Wednesday, December 30, 2009

The Grandpa Tree

This wonderful little tree has popped up in this blog beforemore than once, in fact – and so I suppose I should admit that I have a distinct fondness for this little crabapple tree that sits in my parents' back yard, overlooking a corner of the deck. We call it the Grandpa Tree, because it was planted in honor and in memory of my mom's father. Every time I venture home it provides new smiles and photos. This past weekend the berries were glistening in the sun and looked particularly perfect. Enjoy!

Tuesday, December 29, 2009

Tree of the day - stunning silhouette

I love this tree. I took the photo about a month ago in Prospect Park. Glorious tree, no?

Sunday, December 27, 2009

A Partridge in a Pear Tree

The holiday season is a time when you may hear an awful lot of singing about Pear Trees. With Partridges in them. I don't know why. There are conflicting stories about the origins of the Twelve Days of Christmas, and I don't want to join the debate.

But I do want to share my discovery of an espaliered Pear tree that lives in the glorious Cloisters in Manhattan. What, you may ask, is an espaliered tree? Well, I've just now learned that to espalier is to train a tree (generally a fruit tree, it seems) to grow in a pattern or shape, flat against a wall or lattice. A 2-D tree! Basically this might be perfect for my future Brooklyn garden. But it also seems to have been rather popular in medieval times. In any case, the Cloisters is a wonderful secret haven in northern Manhattan that is a home to amazing medieval European art and architecture. And trees. The gardens are not particularly big, but they are immensely charming and satisfying. And peaceful. Oh, to be a monk. And there are pear trees. Also, you can follow the Cloisters Garden blog here.

Friday, December 25, 2009

Merry Christmas!

Merry Christmas to all! I have been enjoying the various trees of the season - mostly Christmas trees, of course - but the storm that rolled through last weekend blanketed the neighborhood trees in delightful piles of snow. For now...may you all take as much pleasure in my miniature apartment Christmas tree as I do. It has brought many smiles to my face so far this December...


Thursday, December 3, 2009

Ultimate Field Guide to the Trees of the Big Apple

For a tree-lover and blogger-of-trees, I certainly don't know many scientific tree facts, nor do I know how to identify most trees. Thus, I picked up "New York City Trees, A Field Guide for the Metropolitan Area" at the Brooklyn Book Festival in September. I'm super excited about it. The cover promises "How to identify trees;" "Best places to see trees;" "Official NYC Great Trees;" and "Ten tree walks." I can't wait to walk all ten.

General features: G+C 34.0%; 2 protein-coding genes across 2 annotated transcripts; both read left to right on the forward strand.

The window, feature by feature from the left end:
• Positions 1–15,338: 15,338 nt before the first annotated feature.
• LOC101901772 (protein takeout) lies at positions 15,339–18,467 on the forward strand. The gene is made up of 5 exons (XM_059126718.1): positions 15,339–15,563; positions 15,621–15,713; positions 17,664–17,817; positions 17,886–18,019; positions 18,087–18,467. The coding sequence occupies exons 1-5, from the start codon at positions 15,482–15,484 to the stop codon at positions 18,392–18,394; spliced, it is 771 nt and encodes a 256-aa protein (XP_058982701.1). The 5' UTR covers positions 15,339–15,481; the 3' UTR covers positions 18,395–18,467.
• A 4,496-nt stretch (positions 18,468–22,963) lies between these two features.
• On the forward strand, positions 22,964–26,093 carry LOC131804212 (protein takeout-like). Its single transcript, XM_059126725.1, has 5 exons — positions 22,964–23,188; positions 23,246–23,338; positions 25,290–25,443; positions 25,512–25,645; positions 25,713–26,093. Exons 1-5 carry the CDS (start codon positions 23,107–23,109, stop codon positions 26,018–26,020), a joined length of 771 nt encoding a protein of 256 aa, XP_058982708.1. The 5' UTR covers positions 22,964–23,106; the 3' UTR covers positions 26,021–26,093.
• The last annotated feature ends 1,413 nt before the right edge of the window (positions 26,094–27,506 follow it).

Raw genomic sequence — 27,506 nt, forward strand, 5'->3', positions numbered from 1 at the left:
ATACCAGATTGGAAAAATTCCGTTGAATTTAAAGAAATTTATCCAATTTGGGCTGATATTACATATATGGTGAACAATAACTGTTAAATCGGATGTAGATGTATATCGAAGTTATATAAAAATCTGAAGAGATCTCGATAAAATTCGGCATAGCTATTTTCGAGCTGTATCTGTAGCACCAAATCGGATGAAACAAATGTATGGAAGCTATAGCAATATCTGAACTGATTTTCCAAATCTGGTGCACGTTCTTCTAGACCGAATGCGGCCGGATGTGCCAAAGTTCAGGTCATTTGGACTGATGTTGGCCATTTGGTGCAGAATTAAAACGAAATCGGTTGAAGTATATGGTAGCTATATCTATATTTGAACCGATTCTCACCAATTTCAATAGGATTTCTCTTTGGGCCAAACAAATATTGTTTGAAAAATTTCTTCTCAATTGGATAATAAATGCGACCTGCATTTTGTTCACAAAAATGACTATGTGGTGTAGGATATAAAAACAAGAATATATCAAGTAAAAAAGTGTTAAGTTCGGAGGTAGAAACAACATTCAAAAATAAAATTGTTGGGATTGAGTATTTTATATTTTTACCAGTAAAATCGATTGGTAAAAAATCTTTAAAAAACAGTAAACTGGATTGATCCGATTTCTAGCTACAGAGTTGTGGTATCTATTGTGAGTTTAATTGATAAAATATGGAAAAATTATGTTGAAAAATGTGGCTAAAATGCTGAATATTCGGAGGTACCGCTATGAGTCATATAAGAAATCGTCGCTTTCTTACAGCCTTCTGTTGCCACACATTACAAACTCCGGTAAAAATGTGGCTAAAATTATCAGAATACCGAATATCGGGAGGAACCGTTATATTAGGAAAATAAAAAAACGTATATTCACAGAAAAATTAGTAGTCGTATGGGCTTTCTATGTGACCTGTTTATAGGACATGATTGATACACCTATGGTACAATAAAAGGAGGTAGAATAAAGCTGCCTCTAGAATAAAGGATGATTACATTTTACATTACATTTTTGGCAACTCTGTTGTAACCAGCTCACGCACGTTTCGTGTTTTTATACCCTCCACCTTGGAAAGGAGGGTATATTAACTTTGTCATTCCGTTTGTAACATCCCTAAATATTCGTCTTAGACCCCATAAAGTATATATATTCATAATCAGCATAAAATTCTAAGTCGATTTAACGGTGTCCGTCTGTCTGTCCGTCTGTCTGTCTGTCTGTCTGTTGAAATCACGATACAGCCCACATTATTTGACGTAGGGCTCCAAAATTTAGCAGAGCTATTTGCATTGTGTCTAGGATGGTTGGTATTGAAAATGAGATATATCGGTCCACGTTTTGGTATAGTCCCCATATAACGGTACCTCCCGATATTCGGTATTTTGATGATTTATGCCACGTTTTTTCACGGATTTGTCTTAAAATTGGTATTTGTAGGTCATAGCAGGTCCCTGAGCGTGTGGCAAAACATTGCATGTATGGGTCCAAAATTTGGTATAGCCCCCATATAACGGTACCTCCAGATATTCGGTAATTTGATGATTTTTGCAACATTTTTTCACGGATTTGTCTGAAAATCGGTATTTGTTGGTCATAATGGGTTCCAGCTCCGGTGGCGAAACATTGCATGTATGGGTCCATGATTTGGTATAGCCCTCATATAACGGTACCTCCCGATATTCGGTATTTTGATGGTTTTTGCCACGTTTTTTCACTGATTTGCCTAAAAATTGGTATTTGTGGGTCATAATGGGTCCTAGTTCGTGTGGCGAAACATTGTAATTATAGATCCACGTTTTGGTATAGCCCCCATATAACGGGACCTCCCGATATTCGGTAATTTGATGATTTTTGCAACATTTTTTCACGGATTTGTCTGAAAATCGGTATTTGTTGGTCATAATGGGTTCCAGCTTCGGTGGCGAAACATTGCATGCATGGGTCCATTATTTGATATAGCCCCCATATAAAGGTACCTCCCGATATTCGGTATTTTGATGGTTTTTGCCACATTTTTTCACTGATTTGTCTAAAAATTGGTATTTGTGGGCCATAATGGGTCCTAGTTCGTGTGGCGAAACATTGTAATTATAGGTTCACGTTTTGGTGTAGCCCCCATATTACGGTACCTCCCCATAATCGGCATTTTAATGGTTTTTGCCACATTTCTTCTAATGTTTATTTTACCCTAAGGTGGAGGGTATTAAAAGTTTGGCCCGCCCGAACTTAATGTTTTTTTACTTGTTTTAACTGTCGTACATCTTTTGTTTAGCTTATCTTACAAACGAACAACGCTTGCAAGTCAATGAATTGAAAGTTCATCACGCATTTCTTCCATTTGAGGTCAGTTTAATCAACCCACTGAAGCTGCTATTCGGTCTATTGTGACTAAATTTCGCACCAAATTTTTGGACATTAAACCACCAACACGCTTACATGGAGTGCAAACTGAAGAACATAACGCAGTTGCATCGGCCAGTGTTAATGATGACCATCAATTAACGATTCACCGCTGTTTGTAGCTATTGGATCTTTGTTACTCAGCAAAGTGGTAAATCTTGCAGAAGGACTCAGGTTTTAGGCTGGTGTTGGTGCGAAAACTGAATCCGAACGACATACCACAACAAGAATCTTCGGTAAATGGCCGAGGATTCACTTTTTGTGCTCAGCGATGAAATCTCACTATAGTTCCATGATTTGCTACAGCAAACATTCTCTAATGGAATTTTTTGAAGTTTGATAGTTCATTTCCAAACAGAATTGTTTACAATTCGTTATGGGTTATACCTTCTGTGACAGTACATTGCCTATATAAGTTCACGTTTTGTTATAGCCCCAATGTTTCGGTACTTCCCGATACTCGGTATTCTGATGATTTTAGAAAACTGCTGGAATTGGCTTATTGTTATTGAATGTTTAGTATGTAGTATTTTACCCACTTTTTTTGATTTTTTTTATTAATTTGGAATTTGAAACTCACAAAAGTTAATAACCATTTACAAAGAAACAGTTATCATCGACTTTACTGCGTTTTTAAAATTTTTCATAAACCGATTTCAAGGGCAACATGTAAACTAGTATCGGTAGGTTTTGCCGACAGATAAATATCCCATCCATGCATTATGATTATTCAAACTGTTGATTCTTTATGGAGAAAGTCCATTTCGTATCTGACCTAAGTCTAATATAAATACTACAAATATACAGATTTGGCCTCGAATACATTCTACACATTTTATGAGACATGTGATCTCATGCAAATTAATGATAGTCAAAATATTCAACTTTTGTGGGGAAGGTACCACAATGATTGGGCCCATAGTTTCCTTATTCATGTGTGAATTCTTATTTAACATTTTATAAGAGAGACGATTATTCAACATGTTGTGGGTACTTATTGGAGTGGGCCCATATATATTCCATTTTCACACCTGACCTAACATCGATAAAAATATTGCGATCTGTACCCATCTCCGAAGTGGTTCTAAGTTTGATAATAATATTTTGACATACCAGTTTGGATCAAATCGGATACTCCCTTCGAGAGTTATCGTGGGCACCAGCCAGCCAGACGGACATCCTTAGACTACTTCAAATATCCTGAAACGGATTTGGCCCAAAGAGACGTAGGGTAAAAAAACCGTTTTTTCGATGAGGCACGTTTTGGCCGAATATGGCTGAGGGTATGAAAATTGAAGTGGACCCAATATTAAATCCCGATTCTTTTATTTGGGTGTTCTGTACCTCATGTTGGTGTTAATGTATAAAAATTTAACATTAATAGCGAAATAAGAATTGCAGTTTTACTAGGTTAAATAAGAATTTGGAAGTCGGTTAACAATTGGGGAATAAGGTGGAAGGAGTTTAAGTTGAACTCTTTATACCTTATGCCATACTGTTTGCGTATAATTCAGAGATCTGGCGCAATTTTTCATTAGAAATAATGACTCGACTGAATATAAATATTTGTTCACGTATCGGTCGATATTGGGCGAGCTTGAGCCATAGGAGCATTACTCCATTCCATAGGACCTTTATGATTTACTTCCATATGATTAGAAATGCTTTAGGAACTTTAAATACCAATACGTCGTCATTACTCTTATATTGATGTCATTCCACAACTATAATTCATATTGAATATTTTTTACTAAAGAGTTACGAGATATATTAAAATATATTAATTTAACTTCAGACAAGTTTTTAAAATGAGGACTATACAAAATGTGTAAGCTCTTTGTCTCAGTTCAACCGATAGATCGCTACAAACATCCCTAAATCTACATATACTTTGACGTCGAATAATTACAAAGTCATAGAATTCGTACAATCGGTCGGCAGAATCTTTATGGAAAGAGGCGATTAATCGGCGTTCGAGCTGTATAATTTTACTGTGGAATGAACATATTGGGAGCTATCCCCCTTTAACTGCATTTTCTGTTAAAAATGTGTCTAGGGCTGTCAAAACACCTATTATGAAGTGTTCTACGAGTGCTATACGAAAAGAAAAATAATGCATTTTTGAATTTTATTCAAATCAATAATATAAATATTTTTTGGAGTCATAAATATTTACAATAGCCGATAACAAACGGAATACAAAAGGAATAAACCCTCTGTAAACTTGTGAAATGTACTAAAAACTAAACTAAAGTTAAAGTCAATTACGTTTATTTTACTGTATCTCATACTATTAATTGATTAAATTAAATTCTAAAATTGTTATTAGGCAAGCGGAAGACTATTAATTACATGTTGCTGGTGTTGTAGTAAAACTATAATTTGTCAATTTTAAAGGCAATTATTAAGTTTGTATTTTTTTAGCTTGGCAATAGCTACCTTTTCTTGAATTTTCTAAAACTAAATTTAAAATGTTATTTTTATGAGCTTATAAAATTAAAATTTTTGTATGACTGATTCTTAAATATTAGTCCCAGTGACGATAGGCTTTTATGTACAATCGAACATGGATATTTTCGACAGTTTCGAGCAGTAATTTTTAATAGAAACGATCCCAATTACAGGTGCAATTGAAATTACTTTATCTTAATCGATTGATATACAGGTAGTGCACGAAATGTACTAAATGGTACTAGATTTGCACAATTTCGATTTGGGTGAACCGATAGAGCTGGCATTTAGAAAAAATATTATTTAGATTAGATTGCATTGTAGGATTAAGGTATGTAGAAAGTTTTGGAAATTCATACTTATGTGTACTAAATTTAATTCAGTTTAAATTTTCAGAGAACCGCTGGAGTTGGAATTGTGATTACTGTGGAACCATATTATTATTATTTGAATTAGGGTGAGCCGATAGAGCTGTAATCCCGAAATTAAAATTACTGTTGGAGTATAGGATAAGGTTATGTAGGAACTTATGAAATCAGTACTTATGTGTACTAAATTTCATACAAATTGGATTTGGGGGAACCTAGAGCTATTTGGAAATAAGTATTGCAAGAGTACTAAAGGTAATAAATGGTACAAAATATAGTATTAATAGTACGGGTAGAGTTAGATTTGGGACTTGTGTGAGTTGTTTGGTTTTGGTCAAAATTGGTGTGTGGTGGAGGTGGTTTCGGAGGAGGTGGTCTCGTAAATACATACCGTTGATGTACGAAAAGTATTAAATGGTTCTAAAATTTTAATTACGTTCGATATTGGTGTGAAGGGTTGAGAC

In other news: the Christmas tree lady arrived this week with her trees from Canada, and has parked herself, as usual, in front of the neighborhood Key Food. I love walking slowly by and breathing in the piney-wonderful air. It's holiday season!

Thursday, November 19, 2009

A crisp autumn day in Brooklyn

It took me about two days after I came back from France to fall in love with Brooklyn again. The first day or so was rainy and I missed Paris. Then, I remembered why I live here. It's such a lively, wonderful place in the world. And oh man, do I love my park. Prospect Park. In the fall it's just perfect. A perfect place to be. The trees can be breathtaking. I snapped a few shots that don't do it justice. Autumn is on it's way out...and winter is fast approaching. But here's a glimpse of the autumn trees I saw this week in my neighborhood and "my" park.

Sunday, October 25, 2009

Paris, Je t'adore!

Oh! My dear friends. I've just returned from a vacation with my friend Emily to the oh-so-enchanting city of Paris! It really is as wonderful as in the movies and your dreams. Here is a look at how the Parisians do "les arbres."

These pretty smooth trees with the funny hanging fuzz balls are everywhere:

And I do believe I've correctly identified them as "London Plane" trees - a close relative - if not a hybrid – of the American Sycamore and the "Oriental Plane."

Next, Some beautiful October leaves at the Jardin du Luxembourg: